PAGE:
Infants present with episodic breathlessness, lethargy, feeding problems, or rapid precordial pulsations. If the episode of tachycardia is protracted, infants may present with heart failure.

Examination is usually unremarkable except for a heart rate of 160 to 240 beats/minute.

Diagnosis

  • Electrocardiography (ECG)

Diagnosis of supraventricular tachycardia is by ECG showing rapid, regular tachycardia. Previous tracings, if available, are reviewed for signs of manifest WPW syndrome.

P waves vary. In most cases of AV node reentry, retrograde P waves are in the terminal portion of the QRS complex (often producing a pseudo-R deflection in lead V1); about one third occur just after the QRS complex, and very few occur before. P waves always follow the QRS complex in orthodromic reciprocating tachycardia of WPW syndrome.

QRS complex is narrow except with coexisting bundle branch block, antidromic tachycardia, or dual accessory connection reciprocating tachycardia. Wide-complex tachycardia must be distinguished from ventricular tachycardia (see table Indications for Implantable Cardioverter-Defibrillators and figures Classic Wolff-Parkinson-White syndrome and Narrow QRS tachycardia).

Pearls & Pitfalls

  • Although most supraventricular tachycardias have a narrow QRS complex, some have a wide QRS complex and must be distinguished from ventricular tachycardia.

Narrow QRS tachycardia: Orthodromic reciprocating tachycardia using an accessory pathway in Wolff-Parkinson-White syndrome

Activation is as follows: atrioventricular node, His-Purkinje system, ventricle, accessory pathway, atria. The P wave closely follows the QRS complex; it is a short RP tachycardia (PR > RP).

Narrow QRS tachycardia: Orthodromic reciprocating tachycardia using an accessory pathway in Wolff-Parkinson-White syndrome

Treatment

  • Vagotonic maneuvers

  • Adenosine

  • Verapamil or diltiazem if narrow QRS complex

  • For frequent recurrence, ablation

Many episodes stop spontaneously before treatment.

Vagotonic maneuvers (eg, Valsalva maneuver, unilateral carotid sinus massage, ice water facial immersion, swallowing of ice-cold water), particularly if used early, may terminate the tachyarrhythmia; some patients use these maneuvers at home.

AV node blockers are used if vagotonic maneuvers are ineffective and the QRS complex is narrow (indicating orthodromic conduction); blocking conduction through the AV node for one beat interrupts the reentrant cycle. Adenosine is the first choice. Dose is 6 mg by rapid IV bolus (0.05 to 0.1 mg/kg in children), followed by a 20-mL saline bolus. If this dosage is ineffective, 2 subsequent 12-mg doses are given every 5 minutes. Adenosine sometimes causes a brief (2- to 3-second) period of cardiac standstill, which may distress patient and physician. Verapamil 5 mg IV or diltiazem 0.25 to 0.35 mg/kg IV are alternatives.

For a regular, wide QRS complex tachycardia known to be an antidromic reciprocating tachycardia not involving double accessory pathways (which must be identified by the history; they cannot be established acutely), AV nodal blockers may also be effective. However, if the mechanism of the tachycardia is unknown and ventricular tachycardia has not been excluded, AV nodal blockers should be avoided because they may worsen ventricular tachycardias. In such cases (or those in which drugs are ineffective), IV procainamide or amiodarone can be used. Alternatively, synchronized cardioversion with 50 joules (0.5 to 2 joules/kg for children) is quick and safe and may be preferred to these more toxic drugs.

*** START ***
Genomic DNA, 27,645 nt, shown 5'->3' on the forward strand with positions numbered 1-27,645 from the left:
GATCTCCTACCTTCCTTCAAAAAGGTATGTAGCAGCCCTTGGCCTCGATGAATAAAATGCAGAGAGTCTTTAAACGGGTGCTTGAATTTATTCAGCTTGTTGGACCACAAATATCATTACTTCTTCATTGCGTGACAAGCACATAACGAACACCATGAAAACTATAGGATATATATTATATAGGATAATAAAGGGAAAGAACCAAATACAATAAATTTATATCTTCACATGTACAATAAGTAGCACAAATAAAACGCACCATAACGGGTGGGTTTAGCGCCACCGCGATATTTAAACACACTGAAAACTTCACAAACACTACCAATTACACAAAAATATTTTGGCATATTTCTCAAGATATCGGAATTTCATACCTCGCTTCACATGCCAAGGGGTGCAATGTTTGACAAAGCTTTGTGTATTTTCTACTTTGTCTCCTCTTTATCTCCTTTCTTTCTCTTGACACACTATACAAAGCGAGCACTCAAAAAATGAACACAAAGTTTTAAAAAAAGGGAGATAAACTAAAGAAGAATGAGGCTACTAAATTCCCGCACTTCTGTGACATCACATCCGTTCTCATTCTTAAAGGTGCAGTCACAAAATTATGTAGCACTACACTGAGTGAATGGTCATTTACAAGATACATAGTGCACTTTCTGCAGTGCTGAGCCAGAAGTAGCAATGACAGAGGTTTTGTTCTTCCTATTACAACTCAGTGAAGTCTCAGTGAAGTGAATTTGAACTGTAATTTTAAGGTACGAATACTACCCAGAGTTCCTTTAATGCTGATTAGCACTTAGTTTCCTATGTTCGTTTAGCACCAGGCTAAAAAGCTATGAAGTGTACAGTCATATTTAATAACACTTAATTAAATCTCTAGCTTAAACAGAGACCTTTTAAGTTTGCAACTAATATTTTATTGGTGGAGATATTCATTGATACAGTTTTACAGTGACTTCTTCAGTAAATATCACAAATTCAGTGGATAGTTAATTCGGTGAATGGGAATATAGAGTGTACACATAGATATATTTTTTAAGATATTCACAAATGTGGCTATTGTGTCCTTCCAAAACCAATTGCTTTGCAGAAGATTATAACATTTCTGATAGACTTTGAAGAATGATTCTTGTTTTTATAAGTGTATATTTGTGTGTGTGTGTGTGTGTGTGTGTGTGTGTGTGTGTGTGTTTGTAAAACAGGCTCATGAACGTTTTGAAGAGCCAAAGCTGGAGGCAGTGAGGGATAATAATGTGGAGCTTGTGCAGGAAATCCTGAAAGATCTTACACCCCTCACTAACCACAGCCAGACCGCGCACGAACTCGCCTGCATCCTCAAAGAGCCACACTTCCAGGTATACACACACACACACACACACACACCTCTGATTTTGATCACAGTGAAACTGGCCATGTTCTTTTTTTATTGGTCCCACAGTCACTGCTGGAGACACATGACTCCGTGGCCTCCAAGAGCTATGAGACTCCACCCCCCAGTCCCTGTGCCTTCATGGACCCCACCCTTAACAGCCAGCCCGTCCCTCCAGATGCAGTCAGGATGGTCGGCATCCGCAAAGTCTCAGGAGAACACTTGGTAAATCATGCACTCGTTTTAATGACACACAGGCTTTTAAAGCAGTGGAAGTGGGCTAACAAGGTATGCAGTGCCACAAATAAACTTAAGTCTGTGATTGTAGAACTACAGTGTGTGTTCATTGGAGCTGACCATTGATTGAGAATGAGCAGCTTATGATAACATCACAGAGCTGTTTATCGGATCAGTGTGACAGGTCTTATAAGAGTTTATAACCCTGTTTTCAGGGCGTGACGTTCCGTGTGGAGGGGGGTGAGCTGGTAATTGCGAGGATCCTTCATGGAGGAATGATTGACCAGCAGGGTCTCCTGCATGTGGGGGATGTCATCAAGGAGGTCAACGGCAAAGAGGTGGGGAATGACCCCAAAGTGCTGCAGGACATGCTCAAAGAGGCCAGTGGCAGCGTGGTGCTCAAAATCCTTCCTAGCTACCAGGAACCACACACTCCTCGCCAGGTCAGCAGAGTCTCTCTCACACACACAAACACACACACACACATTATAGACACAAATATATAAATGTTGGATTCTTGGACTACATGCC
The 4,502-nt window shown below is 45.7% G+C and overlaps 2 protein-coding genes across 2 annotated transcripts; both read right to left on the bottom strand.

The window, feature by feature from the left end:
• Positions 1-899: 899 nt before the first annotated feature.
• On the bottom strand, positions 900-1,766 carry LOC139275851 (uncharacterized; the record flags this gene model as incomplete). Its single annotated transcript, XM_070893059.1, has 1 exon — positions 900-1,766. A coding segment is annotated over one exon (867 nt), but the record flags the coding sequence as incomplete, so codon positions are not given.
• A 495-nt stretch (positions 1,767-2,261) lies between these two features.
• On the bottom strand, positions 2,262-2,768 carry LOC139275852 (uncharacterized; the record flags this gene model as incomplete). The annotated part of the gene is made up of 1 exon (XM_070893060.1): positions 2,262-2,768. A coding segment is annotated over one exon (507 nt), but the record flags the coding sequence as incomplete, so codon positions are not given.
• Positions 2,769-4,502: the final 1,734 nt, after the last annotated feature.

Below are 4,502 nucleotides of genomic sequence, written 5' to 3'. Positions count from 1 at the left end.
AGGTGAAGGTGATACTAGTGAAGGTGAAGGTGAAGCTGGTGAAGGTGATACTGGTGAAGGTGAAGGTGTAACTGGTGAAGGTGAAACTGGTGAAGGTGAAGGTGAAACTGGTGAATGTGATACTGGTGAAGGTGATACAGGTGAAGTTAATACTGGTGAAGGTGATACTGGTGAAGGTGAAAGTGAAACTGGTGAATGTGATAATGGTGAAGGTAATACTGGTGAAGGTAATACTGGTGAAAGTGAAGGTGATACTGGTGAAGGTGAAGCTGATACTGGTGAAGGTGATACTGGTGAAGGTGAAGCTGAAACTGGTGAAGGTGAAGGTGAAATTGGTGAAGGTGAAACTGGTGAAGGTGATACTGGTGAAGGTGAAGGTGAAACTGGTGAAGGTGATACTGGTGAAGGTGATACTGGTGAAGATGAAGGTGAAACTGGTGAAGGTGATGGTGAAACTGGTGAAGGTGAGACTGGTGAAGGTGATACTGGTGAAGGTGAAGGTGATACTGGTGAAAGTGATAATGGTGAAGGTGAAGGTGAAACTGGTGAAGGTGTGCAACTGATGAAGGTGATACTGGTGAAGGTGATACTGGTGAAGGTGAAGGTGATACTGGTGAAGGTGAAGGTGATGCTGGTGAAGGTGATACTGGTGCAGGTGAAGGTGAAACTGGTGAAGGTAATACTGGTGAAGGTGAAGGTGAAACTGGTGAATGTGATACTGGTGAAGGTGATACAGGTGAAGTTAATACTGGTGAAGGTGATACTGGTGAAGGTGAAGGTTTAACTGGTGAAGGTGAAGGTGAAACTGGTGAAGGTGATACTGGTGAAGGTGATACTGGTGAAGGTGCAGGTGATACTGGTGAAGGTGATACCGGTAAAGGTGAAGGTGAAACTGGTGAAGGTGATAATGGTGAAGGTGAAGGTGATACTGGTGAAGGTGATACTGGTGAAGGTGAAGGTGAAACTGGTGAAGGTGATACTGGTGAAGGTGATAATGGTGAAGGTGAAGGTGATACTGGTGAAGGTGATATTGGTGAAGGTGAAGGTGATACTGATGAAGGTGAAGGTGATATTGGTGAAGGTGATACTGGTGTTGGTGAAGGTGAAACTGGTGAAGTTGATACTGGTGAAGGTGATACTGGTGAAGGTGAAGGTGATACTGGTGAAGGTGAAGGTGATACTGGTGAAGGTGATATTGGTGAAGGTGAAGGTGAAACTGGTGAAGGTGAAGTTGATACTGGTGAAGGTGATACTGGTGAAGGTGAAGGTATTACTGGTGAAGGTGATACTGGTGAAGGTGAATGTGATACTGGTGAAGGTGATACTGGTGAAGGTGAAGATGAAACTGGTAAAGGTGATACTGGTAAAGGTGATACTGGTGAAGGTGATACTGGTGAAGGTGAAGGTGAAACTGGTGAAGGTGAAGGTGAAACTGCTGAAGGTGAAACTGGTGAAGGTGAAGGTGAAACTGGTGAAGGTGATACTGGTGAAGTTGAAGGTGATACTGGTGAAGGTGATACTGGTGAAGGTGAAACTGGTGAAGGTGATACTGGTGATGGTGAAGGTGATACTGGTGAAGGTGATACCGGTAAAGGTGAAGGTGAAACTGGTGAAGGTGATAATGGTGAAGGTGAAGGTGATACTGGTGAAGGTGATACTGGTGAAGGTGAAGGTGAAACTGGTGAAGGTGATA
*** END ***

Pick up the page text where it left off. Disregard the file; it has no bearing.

When episodes of AV nodal reentrant tachycardia are frequent or bothersome, options include long-term antiarrhythmics or transvenous catheter ablation. Generally, ablation is recommended, but if it is not acceptable, drug prophylaxis usually begins with digoxin and proceeds, as required, to beta-blockers, nondihydropyridine calcium channel blockers, or both, then to one or more class Ia, class Ic, or class III antiarrhythmics (see table Antiarrhythmic Drugs). However, postadolescent patients with manifest Wolff-Parkinson-White syndrome (in whom atrial fibrillation becomes more likely) should not receive digoxin or a nondihydropyridine calcium channel blocker alone (see also Atrial Fibrillation and Wolff-Parkinson-White Syndrome).

Key Points

  • Symptoms of reentrant supraventricular tachycardias begin and end suddenly.

  • Wolff-Parkinson-White (preexcitation) syndrome is the most common accessory pathway SVT.

  • QRS complexes are typically narrow, rapid, and regular; however, wide complexes may occur and must be differentiated from ventricular tachycardia.

  • Vagotonic maneuvers (eg, Valsalva maneuver) sometimes help.

  • Use atrioventricular (AV) nodal blockers for narrow complex tachycardia; adenosine is the first choice, and if ineffective, verapamil or diltiazem are alternatives.

  • Avoid AV nodal blockers for wide complex tachycardia; use synchronized cardioversion or procainamide or amiodarone.